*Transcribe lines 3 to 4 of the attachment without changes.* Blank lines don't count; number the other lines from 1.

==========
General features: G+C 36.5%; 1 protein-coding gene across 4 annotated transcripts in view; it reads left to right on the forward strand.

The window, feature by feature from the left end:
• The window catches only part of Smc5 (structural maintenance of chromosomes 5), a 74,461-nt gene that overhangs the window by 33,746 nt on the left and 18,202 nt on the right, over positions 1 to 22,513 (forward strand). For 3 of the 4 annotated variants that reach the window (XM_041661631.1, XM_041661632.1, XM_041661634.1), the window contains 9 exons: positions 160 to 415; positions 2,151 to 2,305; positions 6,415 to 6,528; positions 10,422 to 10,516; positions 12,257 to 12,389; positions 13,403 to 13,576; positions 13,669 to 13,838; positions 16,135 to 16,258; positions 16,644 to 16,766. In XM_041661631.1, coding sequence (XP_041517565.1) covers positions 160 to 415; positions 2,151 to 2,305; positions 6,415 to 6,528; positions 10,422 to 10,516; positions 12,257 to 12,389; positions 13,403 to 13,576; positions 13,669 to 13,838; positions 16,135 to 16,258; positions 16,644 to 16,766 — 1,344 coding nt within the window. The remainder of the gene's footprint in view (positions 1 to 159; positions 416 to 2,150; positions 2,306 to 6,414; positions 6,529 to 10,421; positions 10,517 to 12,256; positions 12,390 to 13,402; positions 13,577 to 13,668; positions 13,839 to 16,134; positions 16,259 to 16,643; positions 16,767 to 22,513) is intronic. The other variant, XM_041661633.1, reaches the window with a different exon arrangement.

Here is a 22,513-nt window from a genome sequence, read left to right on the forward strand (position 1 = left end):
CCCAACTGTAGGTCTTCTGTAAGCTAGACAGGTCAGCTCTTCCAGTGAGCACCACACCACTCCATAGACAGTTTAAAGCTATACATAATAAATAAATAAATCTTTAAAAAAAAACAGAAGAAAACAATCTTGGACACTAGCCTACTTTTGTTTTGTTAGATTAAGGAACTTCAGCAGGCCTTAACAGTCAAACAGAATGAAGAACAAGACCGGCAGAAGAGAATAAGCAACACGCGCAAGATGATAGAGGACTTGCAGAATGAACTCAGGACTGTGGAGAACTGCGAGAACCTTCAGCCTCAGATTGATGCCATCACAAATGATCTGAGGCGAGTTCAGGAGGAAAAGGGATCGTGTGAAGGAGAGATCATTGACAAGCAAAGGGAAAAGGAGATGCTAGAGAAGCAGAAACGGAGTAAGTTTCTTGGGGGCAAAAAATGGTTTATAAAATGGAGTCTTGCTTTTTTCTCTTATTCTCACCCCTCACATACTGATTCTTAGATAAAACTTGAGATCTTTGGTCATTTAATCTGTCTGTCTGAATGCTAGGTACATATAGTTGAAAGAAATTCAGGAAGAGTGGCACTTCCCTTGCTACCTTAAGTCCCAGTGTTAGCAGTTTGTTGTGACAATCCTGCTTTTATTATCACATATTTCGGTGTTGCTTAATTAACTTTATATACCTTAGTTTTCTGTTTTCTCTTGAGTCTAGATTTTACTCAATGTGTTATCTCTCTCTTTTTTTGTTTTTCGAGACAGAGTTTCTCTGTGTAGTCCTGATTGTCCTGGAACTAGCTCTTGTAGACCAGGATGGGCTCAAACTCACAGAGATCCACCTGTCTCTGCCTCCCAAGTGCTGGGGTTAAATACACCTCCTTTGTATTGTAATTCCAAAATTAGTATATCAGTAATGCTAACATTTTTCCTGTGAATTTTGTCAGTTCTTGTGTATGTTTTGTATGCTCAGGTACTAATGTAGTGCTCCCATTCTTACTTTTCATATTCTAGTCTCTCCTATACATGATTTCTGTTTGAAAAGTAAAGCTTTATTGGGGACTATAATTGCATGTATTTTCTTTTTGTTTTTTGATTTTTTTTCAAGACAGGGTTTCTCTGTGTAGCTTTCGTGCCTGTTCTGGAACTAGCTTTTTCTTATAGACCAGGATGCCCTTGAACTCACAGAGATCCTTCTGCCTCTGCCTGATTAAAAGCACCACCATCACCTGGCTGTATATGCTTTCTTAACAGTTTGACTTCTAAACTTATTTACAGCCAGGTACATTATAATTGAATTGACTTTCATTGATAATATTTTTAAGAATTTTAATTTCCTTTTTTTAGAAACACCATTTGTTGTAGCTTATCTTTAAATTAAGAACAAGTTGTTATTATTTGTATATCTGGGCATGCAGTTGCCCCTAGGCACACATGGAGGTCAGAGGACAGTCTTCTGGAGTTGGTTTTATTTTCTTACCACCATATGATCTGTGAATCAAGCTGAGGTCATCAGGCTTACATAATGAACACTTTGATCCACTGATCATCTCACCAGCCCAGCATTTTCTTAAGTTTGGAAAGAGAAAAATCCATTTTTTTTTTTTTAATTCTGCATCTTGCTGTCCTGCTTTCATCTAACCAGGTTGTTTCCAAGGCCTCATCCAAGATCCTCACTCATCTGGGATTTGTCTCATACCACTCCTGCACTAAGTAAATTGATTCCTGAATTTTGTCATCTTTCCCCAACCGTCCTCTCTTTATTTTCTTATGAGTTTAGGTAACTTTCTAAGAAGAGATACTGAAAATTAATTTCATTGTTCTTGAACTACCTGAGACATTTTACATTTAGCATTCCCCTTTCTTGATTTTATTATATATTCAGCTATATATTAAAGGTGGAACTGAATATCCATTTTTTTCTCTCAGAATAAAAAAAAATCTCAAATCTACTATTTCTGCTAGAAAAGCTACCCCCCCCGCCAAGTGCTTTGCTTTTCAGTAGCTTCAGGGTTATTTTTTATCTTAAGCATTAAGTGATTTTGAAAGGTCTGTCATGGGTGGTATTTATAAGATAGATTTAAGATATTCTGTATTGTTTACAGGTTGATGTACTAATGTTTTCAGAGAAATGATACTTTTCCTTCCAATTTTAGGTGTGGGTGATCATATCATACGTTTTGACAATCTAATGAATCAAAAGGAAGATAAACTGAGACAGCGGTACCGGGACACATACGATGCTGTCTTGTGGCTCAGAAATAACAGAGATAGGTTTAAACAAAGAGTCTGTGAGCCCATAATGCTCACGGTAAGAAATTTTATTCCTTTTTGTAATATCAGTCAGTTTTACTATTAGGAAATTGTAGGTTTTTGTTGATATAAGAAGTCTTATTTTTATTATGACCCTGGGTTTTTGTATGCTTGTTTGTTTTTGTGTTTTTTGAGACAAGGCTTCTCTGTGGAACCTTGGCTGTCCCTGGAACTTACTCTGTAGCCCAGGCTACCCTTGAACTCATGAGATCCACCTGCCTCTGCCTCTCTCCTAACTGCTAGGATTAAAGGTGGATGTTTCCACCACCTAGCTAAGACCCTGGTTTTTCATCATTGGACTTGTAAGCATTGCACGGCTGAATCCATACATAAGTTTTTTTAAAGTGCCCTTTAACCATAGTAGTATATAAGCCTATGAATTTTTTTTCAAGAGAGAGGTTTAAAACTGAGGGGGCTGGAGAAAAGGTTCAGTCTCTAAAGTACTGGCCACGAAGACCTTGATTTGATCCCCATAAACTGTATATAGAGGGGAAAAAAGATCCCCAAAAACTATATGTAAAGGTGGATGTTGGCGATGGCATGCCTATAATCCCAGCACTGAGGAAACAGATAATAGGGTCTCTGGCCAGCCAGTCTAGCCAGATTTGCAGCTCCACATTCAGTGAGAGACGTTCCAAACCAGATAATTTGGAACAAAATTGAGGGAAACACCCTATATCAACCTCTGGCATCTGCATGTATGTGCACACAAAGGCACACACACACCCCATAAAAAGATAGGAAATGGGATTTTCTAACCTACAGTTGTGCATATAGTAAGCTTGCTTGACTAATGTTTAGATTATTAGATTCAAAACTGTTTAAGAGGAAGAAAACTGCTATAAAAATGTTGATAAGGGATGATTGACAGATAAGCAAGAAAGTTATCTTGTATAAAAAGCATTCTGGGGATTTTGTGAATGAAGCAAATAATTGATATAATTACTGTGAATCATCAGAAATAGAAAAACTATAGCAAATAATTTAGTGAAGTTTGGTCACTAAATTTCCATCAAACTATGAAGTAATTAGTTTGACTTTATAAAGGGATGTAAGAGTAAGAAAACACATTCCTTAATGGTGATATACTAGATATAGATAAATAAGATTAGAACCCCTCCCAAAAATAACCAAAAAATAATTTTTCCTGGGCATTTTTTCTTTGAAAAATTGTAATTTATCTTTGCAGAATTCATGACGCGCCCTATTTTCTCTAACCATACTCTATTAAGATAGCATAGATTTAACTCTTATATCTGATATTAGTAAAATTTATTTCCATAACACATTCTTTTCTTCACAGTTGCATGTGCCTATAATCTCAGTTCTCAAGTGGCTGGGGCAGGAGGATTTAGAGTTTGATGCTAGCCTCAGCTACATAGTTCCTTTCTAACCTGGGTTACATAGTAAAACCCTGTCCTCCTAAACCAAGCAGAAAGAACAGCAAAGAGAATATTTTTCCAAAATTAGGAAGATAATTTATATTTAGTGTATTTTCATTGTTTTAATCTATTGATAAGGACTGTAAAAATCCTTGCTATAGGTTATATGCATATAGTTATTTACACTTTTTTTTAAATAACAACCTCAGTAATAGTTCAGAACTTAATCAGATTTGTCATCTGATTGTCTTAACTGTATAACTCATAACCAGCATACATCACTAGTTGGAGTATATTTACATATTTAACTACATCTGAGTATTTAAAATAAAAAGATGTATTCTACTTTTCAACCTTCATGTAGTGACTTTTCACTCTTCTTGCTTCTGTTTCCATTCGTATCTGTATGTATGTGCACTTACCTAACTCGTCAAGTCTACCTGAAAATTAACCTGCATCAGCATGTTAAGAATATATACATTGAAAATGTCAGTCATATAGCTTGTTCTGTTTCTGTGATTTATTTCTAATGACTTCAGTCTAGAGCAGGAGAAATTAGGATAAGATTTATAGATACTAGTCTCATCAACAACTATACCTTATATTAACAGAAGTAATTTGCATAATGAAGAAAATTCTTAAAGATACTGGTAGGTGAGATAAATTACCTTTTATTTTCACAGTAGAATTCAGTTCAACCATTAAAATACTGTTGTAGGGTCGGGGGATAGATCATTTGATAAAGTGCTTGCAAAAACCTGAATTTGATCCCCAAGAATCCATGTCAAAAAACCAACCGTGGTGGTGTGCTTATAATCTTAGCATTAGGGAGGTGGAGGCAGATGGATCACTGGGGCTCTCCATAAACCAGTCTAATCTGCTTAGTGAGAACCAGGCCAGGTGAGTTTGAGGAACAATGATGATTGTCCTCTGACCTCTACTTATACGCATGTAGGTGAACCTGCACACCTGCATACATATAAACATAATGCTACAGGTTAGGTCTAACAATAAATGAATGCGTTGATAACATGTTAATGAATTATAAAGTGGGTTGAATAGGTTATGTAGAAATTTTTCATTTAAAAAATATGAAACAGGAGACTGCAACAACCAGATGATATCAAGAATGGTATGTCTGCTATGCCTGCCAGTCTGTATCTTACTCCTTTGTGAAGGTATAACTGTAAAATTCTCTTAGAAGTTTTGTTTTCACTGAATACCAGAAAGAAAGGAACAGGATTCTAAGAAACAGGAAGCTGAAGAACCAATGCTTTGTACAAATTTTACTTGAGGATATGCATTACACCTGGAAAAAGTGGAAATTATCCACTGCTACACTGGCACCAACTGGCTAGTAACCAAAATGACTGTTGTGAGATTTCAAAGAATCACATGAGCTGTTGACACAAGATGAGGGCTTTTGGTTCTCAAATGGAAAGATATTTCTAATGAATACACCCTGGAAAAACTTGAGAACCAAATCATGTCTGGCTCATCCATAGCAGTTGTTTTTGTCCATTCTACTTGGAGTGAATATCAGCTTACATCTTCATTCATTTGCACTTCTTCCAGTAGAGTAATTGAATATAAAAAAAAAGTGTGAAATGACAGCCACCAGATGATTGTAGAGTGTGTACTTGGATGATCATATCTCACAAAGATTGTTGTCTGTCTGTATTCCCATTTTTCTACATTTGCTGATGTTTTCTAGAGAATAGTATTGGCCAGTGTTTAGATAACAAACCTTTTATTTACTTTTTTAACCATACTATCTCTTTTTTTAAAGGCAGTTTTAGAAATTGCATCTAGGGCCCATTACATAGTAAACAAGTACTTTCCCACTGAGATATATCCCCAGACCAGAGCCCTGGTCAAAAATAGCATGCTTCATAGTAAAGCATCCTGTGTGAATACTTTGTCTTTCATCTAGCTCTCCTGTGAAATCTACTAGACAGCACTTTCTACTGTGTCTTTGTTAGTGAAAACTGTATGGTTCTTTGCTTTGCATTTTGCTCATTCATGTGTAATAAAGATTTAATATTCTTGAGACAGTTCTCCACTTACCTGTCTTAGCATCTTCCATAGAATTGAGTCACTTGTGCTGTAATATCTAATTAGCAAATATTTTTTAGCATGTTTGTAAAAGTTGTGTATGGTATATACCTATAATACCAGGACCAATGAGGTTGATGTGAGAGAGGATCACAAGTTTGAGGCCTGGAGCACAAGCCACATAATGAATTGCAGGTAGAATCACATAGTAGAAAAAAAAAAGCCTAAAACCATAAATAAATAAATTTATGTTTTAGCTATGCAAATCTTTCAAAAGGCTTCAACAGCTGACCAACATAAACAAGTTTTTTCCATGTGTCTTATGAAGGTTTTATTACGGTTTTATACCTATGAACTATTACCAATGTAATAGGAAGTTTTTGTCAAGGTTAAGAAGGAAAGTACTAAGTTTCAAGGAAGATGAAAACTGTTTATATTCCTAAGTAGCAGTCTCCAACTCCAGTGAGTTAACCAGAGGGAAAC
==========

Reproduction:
• The window catches only part of Smc5 (structural maintenance of chromosomes 5), a 74,461-nt gene that overhangs the window by 33,746 nt on the left and 18,202 nt on the right, over positions 1 to 22,513 (forward strand). For 3 of the 4 annotated variants that reach the window (XM_041661631.1, XM_041661632.1, XM_041661634.1), the window contains 9 exons: positions 160 to 415; positions 2,151 to 2,305; positions 6,415 to 6,528; positions 10,422 to 10,516; positions 12,257 to 12,389; positions 13,403 to 13,576; positions 13,669 to 13,838; positions 16,135 to 16,258; positions 16,644 to 16,766. In XM_041661631.1, coding sequence (XP_041517565.1) covers positions 160 to 415; positions 2,151 to 2,305; positions 6,415 to 6,528; positions 10,422 to 10,516; positions 12,257 to 12,389; positions 13,403 to 13,576; positions 13,669 to 13,838; positions 16,135 to 16,258; positions 16,644 to 16,766 — 1,344 coding nt within the window. The remainder of the gene's footprint in view (positions 1 to 159; positions 416 to 2,150; positions 2,306 to 6,414; positions 6,529 to 10,421; positions 10,517 to 12,256; positions 12,390 to 13,402; positions 13,577 to 13,668; positions 13,839 to 16,134; positions 16,259 to 16,643; positions 16,767 to 22,513) is intronic. The other variant, XM_041661633.1, reaches the window with a different exon arrangement.

Here is a 22,513-nt window from a genome sequence, read left to right on the forward strand (position 1 = left end):